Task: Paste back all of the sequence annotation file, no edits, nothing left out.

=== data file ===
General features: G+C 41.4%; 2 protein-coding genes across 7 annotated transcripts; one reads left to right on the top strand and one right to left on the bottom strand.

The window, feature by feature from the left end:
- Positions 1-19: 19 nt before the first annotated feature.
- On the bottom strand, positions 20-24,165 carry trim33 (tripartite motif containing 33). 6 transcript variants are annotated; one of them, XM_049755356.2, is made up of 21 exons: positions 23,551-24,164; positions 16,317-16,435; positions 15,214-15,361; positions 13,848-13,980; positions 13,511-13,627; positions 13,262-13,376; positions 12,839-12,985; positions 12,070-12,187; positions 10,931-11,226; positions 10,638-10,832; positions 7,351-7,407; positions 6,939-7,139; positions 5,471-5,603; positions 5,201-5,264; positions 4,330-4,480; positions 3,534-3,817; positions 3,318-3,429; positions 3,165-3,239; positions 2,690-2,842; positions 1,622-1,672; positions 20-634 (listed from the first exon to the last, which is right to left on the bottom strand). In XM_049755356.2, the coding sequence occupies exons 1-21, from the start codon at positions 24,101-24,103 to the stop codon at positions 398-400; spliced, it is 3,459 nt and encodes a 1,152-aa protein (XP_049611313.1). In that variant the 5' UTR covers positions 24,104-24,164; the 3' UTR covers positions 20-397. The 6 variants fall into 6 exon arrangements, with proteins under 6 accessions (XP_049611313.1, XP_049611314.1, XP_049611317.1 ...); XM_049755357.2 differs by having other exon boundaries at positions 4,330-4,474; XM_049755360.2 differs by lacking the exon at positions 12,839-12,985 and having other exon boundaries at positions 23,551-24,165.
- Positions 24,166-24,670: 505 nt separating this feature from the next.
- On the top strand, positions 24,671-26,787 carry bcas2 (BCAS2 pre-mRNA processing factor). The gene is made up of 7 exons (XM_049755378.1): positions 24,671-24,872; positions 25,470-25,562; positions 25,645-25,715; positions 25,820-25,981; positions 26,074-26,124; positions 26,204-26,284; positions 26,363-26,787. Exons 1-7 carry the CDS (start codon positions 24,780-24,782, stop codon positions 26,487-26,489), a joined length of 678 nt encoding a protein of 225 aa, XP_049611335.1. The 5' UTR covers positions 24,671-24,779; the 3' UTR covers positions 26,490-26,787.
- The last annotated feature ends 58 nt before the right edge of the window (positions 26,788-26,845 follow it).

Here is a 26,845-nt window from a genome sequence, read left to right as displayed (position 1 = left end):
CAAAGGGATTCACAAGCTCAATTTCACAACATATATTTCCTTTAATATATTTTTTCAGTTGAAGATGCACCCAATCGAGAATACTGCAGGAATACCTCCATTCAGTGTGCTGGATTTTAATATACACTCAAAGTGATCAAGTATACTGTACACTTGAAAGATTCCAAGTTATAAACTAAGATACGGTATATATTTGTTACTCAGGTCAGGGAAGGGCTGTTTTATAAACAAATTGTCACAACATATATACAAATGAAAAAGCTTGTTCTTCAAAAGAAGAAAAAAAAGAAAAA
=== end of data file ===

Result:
General features: G+C 41.4%; 2 protein-coding genes across 7 annotated transcripts; one reads left to right on the top strand and one right to left on the bottom strand.

The window, feature by feature from the left end:
- Positions 1-19: 19 nt before the first annotated feature.
- On the bottom strand, positions 20-24,165 carry trim33 (tripartite motif containing 33). 6 transcript variants are annotated; one of them, XM_049755356.2, is made up of 21 exons: positions 23,551-24,164; positions 16,317-16,435; positions 15,214-15,361; positions 13,848-13,980; positions 13,511-13,627; positions 13,262-13,376; positions 12,839-12,985; positions 12,070-12,187; positions 10,931-11,226; positions 10,638-10,832; positions 7,351-7,407; positions 6,939-7,139; positions 5,471-5,603; positions 5,201-5,264; positions 4,330-4,480; positions 3,534-3,817; positions 3,318-3,429; positions 3,165-3,239; positions 2,690-2,842; positions 1,622-1,672; positions 20-634 (listed from the first exon to the last, which is right to left on the bottom strand). In XM_049755356.2, the coding sequence occupies exons 1-21, from the start codon at positions 24,101-24,103 to the stop codon at positions 398-400; spliced, it is 3,459 nt and encodes a 1,152-aa protein (XP_049611313.1). In that variant the 5' UTR covers positions 24,104-24,164; the 3' UTR covers positions 20-397. The 6 variants fall into 6 exon arrangements, with proteins under 6 accessions (XP_049611313.1, XP_049611314.1, XP_049611317.1 ...); XM_049755357.2 differs by having other exon boundaries at positions 4,330-4,474; XM_049755360.2 differs by lacking the exon at positions 12,839-12,985 and having other exon boundaries at positions 23,551-24,165.
- Positions 24,166-24,670: 505 nt separating this feature from the next.
- On the top strand, positions 24,671-26,787 carry bcas2 (BCAS2 pre-mRNA processing factor). The gene is made up of 7 exons (XM_049755378.1): positions 24,671-24,872; positions 25,470-25,562; positions 25,645-25,715; positions 25,820-25,981; positions 26,074-26,124; positions 26,204-26,284; positions 26,363-26,787. Exons 1-7 carry the CDS (start codon positions 24,780-24,782, stop codon positions 26,487-26,489), a joined length of 678 nt encoding a protein of 225 aa, XP_049611335.1. The 5' UTR covers positions 24,671-24,779; the 3' UTR covers positions 26,490-26,787.
- The last annotated feature ends 58 nt before the right edge of the window (positions 26,788-26,845 follow it).

Here is a 26,845-nt window from a genome sequence, read left to right as displayed (position 1 = left end):
CAAAGGGATTCACAAGCTCAATTTCACAACATATATTTCCTTTAATATATTTTTTCAGTTGAAGATGCACCCAATCGAGAATACTGCAGGAATACCTCCATTCAGTGTGCTGGATTTTAATATACACTCAAAGTGATCAAGTATACTGTACACTTGAAAGATTCCAAGTTATAAACTAAGATACGGTATATATTTGTTACTCAGGTCAGGGAAGGGCTGTTTTATAAACAAATTGTCACAACATATATACAAATGAAAAAGCTTGTTCTTCAAAAGAAGAAAAAAAAGAAAAA